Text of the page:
Energy drinks promise an energy boost to get you through the day, but they can be really dangerous under certain circumstances. The consumption of these drinks is considered generally safe, although it can cause negative reactions in some people who have ended up in a hospital emergency room and even a fatal outcome has occurred.
The danger in the consumption of energy drinks occurs mainly when they are consumed in large amounts, in combination with other drinks, supplements or prescription drugs, and also when they have conditions such as heart problems.
What ingredients do energy drinks contain?
According to the Harvard School of Public Health, a typical energy drink may contain the following: carbonated water, about 40 grams of sugar (from sucrose and / or glucose), 160 mg or more of caffeine, artificial sweetener and herbs / substances associated with mental alertness and performance, but lacking scientific evidence with controlled trials (taurine, panax ginseng root extract, L-carnitine, L-tartarate, guarana seed extract, B vitamins).
About 30% of Americans ages 12 to 17 regularly consume energy drinks, which have been linked to an increase in emergency room visits and death, according to a study published by the American Heart Association (AHA).
The study showed that consuming 32 ounces per hour of one of two commercially available energy drinks had abnormal electrical activity in the heart and higher blood pressure four hours later. An arrhythmia can be life-threatening.
The effects after consumption of energy drinks were beyond what caffeine alone might cause, said lead author Sachin A. Shah, a professor at the University of the Pacific in Stockton, California. The dangerous effects of energy drinks can result from the combination of ingredients in different.
Why Energy Drinks Can Be Dangerous
Consuming caffeine in doses less than 400 milligrams is generally considered safe in healthy adults. But too much caffeine can be dangerous. A cup of coffee has approximately 95 mg of caffeine. Energy drinks have significant amounts of caffeine. Many energy drinks contain around 200 mg of caffeine, some energy drinks can contain up to 500 mg season of summer.
When several energy drinks are taken in a day, especially in sensitive people, it can cause anxiety, insomnia, heart problems such as irregular heartbeat and high blood pressure and in rare cases, seizures or cardiac arrest.
Less than 1 gram of caffeine can pose a risk for those with certain heart conditions, such as a girl under 14 in Maryland with a heart valve problem that died in 2011 after ingesting two Monster Energy drinks of 24 ounces in 24 hours that they added 480 mg of caffeine.
Energy drinks can have as much or more sugar than sodas. Routine consumption of these high-sugar beverages can increase the risk of type 2 diabetes, heart disease and other chronic diseases. Greater consumption of sugary drinks It has been linked to an increased risk of premature death.
Taurine, ginseng and guarana
Guarana has become one of the increasingly common additives in energy drinks. Guarana is a native plant of the Amazon whose seeds contain approximately four times the amount of caffeine found in coffee beans.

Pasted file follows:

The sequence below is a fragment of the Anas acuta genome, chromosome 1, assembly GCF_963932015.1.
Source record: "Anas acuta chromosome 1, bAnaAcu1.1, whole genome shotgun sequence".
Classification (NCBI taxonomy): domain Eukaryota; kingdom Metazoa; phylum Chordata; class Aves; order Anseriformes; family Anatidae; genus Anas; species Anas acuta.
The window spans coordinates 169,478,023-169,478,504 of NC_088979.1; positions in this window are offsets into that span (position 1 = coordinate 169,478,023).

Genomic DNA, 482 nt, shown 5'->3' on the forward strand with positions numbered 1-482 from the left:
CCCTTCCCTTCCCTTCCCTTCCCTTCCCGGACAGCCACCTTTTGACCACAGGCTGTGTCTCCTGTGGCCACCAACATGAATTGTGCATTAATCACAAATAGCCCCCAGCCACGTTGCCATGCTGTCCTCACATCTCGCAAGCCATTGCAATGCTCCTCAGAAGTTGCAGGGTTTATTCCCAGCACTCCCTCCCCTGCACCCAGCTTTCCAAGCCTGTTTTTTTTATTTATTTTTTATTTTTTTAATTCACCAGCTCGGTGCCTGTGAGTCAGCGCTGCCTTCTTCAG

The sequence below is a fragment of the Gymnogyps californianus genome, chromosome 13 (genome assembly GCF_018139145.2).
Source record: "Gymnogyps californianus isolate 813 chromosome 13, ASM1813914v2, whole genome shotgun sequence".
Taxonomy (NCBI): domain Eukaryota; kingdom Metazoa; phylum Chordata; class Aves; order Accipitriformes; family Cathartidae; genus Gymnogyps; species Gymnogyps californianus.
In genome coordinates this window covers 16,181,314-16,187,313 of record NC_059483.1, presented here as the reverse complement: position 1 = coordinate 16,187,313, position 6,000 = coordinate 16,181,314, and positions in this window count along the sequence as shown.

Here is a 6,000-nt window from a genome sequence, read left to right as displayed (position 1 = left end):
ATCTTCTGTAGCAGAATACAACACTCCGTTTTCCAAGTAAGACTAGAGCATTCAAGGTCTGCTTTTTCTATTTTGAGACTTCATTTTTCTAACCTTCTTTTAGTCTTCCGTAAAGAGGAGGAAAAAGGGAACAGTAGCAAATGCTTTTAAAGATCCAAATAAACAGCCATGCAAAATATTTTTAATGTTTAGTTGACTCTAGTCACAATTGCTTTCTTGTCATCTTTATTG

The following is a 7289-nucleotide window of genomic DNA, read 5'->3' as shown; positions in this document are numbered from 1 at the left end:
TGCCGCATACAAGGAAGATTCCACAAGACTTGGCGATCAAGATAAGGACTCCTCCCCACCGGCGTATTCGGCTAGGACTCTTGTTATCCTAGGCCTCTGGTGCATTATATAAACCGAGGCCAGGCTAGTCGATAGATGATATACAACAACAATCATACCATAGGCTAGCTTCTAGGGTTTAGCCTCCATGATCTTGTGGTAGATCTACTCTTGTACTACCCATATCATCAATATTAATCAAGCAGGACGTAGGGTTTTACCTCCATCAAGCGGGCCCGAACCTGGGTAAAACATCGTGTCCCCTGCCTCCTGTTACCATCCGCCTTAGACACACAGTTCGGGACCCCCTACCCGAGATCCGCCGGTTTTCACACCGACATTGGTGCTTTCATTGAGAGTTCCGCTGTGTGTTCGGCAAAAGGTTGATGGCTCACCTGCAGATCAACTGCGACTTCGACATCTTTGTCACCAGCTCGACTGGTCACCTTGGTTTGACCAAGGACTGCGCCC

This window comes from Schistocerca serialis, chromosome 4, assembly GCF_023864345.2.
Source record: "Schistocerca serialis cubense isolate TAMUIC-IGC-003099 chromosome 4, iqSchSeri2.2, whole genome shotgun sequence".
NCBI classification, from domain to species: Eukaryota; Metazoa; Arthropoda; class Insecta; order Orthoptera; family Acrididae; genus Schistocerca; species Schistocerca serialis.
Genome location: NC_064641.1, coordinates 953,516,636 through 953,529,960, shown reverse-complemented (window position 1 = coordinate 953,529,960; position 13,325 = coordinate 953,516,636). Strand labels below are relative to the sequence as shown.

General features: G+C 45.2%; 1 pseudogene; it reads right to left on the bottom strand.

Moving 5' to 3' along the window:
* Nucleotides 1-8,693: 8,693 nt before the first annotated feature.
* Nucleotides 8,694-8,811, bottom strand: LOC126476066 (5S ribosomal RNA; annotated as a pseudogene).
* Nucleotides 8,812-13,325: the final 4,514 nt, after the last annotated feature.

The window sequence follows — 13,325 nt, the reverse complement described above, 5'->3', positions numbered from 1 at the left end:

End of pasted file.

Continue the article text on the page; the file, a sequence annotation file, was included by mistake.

A study published in PLOS notes that it is believed that the mixture of other natural chemicals in guarana seeds increases the stimulating effects of guarana over caffeine alone. Both caffeine and glucose can change the nature of this stimulation.
Generally, ginseng can be well tolerated, but some people may experience side effects such as nervousness, insomnia, changes in blood pressure, breast pain, vaginal bleeding, vomiting, diarrhea, and mania. Poison control notes that it has been shown that ginseng interacts with other herbal products, prescription drugs, and foods; among the list is caffeine and alcohol.
Taurine is an amino acid that occurs naturally in the body. Taurine can also be obtained from some foods and supplements. When consumed in reasonable amounts by a healthy person, taurine has no known side effects. Although high amounts of taurine in combination with caffeine could affect the developing adolescent brain, according to the Society for Research and Prevention of Birth Defects.
Alcohol and energy drinks
The Centers for Disease Control and Prevention (CDC) note that drinkers ages 15 to 23 who mix alcohol with energy drinks are 4 times more likely to binge drink at high intensity (i.e. consuming 6 or more drinks per binge episode) than drinkers who do not mix alcohol with energy drinks. This is due to the stimulating effects of caffeine, but it does not reduce alcohol concentrations in the blood, nor the deterioration it causes.
The Harvard School of Public Health notes a worrying lack of regulation on the safety of energy drinks, as well as aggressive marketing tactics targeting teens. It states that there are studies that show an association of the consumption of these drinks with negative effects that include increased stress, aggressive behaviors, alcohol and cigarette abuse, increased blood pressure, increased risk of obesity and type 2 diabetes, poor sleep quality, and stomach irritation.
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Eddie is an Australian news reporter with over 9 years in the industry and has published on Forbes and tech crunch.